Broker Check

— 2019 Q4 UPDATE —





Entering the fourth quarter of 2019, the S&P 500 was fresh off of the first negative returning quarter of the year.  The negative returns and increased volatility were a derivative of investors linearly extrapolating the potential effects of a negative yield curve combined with the potential for US-China trade war escalation.  However, investors were clearly discounting the potential positives from inflation being below the Federal Reserve (Fed)’s target of 2%, which is one of the Fed’s target mandates.  When the inflation rate is below 2%, the Fed will be inclined to lower interest rates in order to add liquidity to the economy in order to jumpstart supply from financial institutions and spark consumer demand.  The combination of increased supply from financial institutions and increased consumer demand increases the inflation rate and adds growth to the economy.  Investors who understood this dynamic between inflation and the Fed would likely not have been as inclined to exit the markets after a negative returning quarter.  Many investors who stayed in the markets during the fourth quarter were rewarded with the second highest returning quarter of 2019. 

Being in the longest bull market in U.S. history can actually have an unsettling effect on market participants’ mindsets.  People are constantly wondering when the rug is going to get pulled out from under their feet because there is something unsettling about the markets consistently hitting new all-time highs.  This natural human emotion can cause investors to be skittish about leaving their money in the markets long term.  However, there are fundamental reasons why the market has been performing so well for such a long period of time. 

Normally, when there is an extended bull run inflation gets above the Fed’s target mandate of 2% and the Fed has to raise interest rates which dries up liquidity and credit in the markets.  This lack of liquidity and credit produces lower business investment and slows consumer demand.  This dynamic is one of the main features of the typical business cycle.  However, this market cycle, like all market cycles before it, is different than previous ones because the economy is fundamentally different.  The Phillips Curve, which is the negative correlation between unemployment and inflation and has been a well-known staple in economic theory, has broken down in this market cycle.  Ironically, this breakdown of economic theory can actually take partial responsibility for extending the bull market because the Fed has not had to put the brakes on an “overheating” economy.  With the Fed providing tailwinds to the market in our low inflationary environment, it makes sense the business cycle has been extremely muted and elongated.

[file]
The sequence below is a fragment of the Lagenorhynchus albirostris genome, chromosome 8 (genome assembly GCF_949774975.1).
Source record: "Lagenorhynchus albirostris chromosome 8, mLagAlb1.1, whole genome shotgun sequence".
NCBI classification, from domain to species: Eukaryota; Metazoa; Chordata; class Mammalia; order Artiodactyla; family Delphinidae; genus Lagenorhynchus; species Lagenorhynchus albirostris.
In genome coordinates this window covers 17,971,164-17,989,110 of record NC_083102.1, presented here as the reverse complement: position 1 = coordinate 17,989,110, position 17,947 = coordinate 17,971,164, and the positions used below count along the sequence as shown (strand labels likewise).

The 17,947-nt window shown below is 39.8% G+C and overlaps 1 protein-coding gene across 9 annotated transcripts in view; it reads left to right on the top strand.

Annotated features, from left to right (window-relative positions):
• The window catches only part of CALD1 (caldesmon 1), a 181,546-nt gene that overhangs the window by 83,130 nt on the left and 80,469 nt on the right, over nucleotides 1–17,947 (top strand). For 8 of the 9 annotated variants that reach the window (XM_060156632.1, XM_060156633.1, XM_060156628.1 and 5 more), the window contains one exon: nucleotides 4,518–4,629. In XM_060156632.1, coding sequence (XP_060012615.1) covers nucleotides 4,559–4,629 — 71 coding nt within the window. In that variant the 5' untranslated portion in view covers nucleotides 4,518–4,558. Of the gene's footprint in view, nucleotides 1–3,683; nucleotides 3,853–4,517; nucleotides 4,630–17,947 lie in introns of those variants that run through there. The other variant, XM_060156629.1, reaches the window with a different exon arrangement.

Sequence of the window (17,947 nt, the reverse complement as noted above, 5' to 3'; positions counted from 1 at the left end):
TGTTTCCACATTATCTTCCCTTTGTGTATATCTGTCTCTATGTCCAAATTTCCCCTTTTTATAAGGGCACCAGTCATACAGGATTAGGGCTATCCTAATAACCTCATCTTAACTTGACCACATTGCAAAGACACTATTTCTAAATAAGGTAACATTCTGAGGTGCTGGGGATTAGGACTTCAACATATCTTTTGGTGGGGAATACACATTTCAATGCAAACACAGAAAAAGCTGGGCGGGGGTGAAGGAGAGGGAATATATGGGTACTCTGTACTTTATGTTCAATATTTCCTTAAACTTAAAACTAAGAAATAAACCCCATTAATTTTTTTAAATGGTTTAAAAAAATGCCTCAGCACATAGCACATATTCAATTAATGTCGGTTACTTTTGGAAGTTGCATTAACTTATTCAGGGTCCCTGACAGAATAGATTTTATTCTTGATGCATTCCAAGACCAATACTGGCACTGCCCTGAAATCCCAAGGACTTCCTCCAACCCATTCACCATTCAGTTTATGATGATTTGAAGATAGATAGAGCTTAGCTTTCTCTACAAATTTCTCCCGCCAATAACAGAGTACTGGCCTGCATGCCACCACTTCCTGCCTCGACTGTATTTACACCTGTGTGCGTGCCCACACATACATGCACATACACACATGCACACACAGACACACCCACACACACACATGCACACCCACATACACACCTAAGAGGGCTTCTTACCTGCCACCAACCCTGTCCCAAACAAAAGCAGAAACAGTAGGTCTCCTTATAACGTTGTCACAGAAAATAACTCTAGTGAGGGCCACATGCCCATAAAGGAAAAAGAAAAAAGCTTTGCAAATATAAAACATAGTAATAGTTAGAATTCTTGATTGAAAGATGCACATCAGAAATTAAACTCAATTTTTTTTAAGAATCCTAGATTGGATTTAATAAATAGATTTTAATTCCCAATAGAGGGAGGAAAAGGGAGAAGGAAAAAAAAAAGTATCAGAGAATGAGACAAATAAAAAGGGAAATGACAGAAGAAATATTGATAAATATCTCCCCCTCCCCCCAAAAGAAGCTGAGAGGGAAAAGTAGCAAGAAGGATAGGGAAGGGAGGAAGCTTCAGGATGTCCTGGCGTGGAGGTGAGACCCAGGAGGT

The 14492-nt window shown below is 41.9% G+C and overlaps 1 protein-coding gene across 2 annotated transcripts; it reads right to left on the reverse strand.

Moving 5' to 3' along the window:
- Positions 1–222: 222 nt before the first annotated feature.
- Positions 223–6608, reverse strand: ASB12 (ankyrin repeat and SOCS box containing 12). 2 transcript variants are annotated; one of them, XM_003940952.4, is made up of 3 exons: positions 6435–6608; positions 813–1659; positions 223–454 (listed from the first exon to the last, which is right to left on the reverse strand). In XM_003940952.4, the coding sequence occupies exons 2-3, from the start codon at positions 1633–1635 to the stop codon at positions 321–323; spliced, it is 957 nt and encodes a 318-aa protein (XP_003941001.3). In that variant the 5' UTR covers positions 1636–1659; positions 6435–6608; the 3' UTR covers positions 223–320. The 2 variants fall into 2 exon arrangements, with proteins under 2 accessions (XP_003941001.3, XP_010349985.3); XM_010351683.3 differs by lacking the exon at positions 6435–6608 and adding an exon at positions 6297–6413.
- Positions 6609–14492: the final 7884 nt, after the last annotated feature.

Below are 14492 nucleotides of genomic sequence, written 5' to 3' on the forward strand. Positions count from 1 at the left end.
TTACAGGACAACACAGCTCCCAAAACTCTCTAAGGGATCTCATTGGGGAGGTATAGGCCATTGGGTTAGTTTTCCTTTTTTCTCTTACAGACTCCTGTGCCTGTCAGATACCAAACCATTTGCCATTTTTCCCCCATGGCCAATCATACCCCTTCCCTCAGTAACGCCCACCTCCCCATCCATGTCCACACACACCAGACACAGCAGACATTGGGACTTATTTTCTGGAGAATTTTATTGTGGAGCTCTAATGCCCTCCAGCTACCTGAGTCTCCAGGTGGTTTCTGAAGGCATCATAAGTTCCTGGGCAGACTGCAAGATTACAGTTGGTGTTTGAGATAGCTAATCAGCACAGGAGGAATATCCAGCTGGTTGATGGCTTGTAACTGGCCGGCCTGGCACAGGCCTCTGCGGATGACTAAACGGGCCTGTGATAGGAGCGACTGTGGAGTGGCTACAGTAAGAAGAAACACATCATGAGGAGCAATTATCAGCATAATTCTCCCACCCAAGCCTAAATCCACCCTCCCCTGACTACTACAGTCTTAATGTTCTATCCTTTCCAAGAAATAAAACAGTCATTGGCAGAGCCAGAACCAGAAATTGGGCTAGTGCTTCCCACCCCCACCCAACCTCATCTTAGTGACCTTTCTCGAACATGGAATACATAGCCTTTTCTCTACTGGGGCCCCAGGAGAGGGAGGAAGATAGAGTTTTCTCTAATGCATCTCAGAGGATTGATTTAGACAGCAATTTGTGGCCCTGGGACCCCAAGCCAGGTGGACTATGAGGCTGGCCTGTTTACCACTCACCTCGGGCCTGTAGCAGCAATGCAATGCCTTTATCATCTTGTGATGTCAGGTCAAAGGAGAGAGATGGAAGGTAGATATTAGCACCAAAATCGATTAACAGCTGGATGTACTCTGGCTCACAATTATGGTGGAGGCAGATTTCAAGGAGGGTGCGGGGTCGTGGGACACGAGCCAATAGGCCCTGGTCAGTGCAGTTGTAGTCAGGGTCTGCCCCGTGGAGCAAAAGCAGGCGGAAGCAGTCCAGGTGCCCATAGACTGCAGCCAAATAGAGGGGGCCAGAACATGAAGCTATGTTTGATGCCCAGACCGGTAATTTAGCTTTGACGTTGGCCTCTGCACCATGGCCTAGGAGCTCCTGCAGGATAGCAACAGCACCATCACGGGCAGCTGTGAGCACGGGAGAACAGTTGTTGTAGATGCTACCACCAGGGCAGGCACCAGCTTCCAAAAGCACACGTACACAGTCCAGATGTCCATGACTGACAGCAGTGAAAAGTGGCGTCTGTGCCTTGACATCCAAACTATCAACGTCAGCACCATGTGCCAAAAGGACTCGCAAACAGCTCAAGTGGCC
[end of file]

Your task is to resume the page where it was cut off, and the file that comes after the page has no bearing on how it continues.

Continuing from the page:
Source: Federal Reserve Bank of St. Louis


The fourth quarter was a perfect example of how the Fed’s actions helped to extend the bull run.  With the existential fears swarming the market at the end of the third quarter between the negative yield curve and the U.S. China trade war, the Fed was able to cut interest rates 3 straight times in the second half of 2019 which reverted the yield curve back into positive territory.  This shifting in the yield curve caused a positive feedback loop where investors stopped being fearful of the negative yield curve which caused them to help steepen the curve even further because they went from risk-off to risk-on assets.

         Source: Federal Reserve Bank of St. Louis

Overall, the fourth quarter was a net positive for market psychology because it showed the resilience of this bull run.  However, there are other fundamental factors that changed during the fourth quarter such as the Purchasing Manufacturing Managers Index (PMI) going into negative territory, USMCA (United States-Mexico-Canada Agreement) being revised, and the U.S. China trade war agreeing the part 1 of a deal.


Even though the yield curve and inflation are vital for understanding the current and future state of the economy, they cannot be looked at in a vacuum.  One of the most powerful economic indicators for understanding the current stage of the business cycle is the “United States ISM Purchasing Managers Index” or as it is commonly known as, the PMI.  The PMI can come in many different forms, but one of the most commonly used forms of the indicator is to look directly at the manufacturing sector.  According to Trading Economics, “The Manufacturing ISM Report on Business is based on data compiled from purchasing and supply executives nationwide.  Survey responses reflect the change, if any, in the current month compared to the previous month.  A PMI reading above 50 percent indicates that the manufacturing economy is generally expanding; below 50 percent indicates that it is generally declining.”  This is a key indicator for monitoring the economy because it gives us a glimpse into how senior executives are viewing the economy.  How they view the economy actually has a real impact on economic activity because these executives are deciding how much to stock their inventories, whether to add additional investment, and how many workers they should employ.  If these executives believe that business conditions are deteriorating, even if the fundamental data says otherwise, their decisions can cause a self-fulfilling prophecy.